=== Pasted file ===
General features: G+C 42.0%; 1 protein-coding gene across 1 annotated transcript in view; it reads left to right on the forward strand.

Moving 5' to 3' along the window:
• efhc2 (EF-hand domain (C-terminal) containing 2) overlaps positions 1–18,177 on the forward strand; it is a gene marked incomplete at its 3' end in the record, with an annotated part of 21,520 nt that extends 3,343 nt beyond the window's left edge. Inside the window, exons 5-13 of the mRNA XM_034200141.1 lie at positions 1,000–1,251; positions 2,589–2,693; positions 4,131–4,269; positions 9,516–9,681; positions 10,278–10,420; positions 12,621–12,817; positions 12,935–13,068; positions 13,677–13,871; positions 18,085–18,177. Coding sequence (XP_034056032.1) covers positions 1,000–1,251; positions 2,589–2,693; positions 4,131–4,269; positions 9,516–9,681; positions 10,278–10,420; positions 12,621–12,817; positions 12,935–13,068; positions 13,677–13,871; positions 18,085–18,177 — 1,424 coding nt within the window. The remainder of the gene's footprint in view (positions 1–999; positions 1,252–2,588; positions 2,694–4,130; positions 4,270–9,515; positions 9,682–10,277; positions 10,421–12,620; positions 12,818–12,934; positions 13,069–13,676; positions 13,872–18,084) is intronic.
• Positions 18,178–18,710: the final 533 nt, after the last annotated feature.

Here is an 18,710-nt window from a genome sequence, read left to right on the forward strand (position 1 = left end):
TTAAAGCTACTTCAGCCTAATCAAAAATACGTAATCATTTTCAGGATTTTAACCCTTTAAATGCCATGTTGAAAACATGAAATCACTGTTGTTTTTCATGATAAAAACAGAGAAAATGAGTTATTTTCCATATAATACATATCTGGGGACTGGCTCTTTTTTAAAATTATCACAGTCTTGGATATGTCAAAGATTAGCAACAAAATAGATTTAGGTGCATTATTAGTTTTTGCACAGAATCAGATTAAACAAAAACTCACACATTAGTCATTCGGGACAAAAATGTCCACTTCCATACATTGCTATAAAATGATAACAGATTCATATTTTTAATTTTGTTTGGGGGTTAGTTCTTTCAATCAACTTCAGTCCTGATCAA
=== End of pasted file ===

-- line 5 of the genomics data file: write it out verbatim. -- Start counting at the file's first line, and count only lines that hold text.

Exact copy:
Here is an 18,710-nt window from a genome sequence, read left to right on the forward strand (position 1 = left end):